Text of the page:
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WASHINGTON — One of the two Politico reporters who obtained the Supreme Court draft opinion overturning Roe v. Wade questions whether Chief Justice John Roberts has the legal authority to order his fellow justices and their clerks to cooperate in an internal investigation into who leaked the document.
“It’s not clear he has the right to order anybody to cooperate,” said Josh Gerstein, senior legal affairs reporter for Politico and lead author of last week’s bombshell story, in an interview on the Yahoo News “Skullduggery” podcast.
After the Politico story was published, Roberts denounced the leak as “an egregious breach” of trust and “an affront to the Court” while ordering the marshal of the court to conduct an investigation to identify the leaker.
But Gerstein pointed to what could turn into formidable legal obstacles that might thwart the probe.
“If one justice were to hypothetically say, ‘My clerks are not going to be interviewed. I’m not going to be interviewed. We’ll see you later,’ it’s not clear to me [Roberts] can tell them, ‘I’m sorry, Justice blank, you have to do this.’ Under what authority?”
There’s been much speculation that Roberts’s directive could lead to a full-scale FBI probe and even a grand jury subpoena for Gerstein and Politico. “I think it’s pretty clear there is at least enough for a grand jury to investigate,” Eugene Volokh, a professor at the UCLA law school, told the New York Times. “The interesting question is to what extent there’s going to be a subpoena to a reporter.”
But as Gerstein pointed out, the 98-page draft opinion published by Politico was not a classified document and did not contain sensitive personal information like Social Security numbers that would make it illegal to publish. The journalist did allow that a “very broad” interpretation of laws prohibiting the “theft of government property” could be invoked by the Justice Department to convene a federal grand jury. But he expressed doubt that Roberts or the Justice Department would go that route, noting that he and Politico have another layer of protection if they did. Attorney General Merrick Garland is already on record saying it is “flatly wrong for the Justice Department to be involved in subpoenaing reporters directly or even coming after reporters for their phone records, email records or otherwise.”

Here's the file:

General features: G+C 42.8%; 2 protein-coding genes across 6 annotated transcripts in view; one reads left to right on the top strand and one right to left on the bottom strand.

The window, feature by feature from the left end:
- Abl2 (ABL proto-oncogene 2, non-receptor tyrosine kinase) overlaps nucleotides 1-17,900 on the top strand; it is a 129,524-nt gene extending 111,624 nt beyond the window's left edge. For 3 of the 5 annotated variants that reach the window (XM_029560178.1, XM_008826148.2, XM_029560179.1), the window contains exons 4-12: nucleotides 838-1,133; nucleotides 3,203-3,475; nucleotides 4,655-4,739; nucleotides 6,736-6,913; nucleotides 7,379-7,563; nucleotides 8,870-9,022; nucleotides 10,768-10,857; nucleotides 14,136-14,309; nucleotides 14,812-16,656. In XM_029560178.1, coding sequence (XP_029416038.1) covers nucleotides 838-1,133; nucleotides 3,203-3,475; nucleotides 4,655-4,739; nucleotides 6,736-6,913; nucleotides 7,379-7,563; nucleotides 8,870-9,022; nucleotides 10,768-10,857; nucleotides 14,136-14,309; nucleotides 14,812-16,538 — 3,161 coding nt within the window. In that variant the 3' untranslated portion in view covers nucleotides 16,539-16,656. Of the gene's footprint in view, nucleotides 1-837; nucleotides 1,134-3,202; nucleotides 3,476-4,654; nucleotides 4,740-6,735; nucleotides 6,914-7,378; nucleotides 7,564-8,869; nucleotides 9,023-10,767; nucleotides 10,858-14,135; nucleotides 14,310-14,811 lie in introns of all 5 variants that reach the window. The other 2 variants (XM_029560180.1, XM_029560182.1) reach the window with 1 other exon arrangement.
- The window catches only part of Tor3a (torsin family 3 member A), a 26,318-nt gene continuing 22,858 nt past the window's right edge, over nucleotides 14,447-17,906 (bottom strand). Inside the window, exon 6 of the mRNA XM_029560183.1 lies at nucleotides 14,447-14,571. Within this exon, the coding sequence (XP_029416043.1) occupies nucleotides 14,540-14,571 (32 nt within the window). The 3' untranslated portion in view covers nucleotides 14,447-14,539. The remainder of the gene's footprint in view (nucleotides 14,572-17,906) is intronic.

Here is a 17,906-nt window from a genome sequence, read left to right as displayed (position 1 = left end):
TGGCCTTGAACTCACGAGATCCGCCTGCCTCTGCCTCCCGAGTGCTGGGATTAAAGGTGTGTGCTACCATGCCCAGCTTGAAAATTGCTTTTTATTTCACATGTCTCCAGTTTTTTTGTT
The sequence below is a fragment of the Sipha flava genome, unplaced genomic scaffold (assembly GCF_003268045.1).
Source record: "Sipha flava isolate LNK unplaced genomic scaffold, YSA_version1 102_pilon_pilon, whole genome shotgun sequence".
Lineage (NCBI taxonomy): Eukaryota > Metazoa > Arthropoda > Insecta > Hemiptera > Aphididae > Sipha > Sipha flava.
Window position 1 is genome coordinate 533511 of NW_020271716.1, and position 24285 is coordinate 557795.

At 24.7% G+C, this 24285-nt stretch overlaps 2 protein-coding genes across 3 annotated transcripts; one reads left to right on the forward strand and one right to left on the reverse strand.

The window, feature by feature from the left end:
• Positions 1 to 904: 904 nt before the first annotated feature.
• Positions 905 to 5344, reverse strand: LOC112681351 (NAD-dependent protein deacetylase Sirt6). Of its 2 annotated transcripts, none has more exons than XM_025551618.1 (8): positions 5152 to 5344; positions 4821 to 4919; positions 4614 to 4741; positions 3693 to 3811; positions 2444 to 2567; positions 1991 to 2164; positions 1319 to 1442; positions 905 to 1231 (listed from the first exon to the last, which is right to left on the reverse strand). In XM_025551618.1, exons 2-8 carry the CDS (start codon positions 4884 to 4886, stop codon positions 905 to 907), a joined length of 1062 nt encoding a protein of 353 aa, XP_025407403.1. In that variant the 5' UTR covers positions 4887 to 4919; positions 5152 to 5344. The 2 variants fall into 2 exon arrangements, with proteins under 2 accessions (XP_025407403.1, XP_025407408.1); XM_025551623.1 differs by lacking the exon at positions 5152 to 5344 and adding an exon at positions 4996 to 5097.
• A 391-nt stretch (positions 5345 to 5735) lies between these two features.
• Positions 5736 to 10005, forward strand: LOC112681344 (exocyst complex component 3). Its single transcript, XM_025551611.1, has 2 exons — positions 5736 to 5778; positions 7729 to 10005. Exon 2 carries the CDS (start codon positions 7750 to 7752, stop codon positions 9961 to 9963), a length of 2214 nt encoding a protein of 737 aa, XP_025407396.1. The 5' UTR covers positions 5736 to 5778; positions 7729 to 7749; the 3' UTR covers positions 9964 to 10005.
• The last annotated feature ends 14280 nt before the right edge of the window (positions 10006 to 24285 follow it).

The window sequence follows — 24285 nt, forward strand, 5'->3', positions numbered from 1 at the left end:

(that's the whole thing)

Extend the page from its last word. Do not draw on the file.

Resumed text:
Gerstein, not surprisingly, shed no light on who his source or sources were, saying only that Politico “took a while ... several days at a minimum” reporting the document it obtained to determine its authenticity before publishing. He also said that neither he nor Politico had been contacted by anybody involved in conducting an investigation into the leaker.
Asked if he was confident he could protect his source’s identity, Gerstein replied: “We’ll do our best. We tried in our publication of the story to try to safeguard our source or sources as best we could, as well as others who helped us in preparing it. But I don’t know. We’ll see.”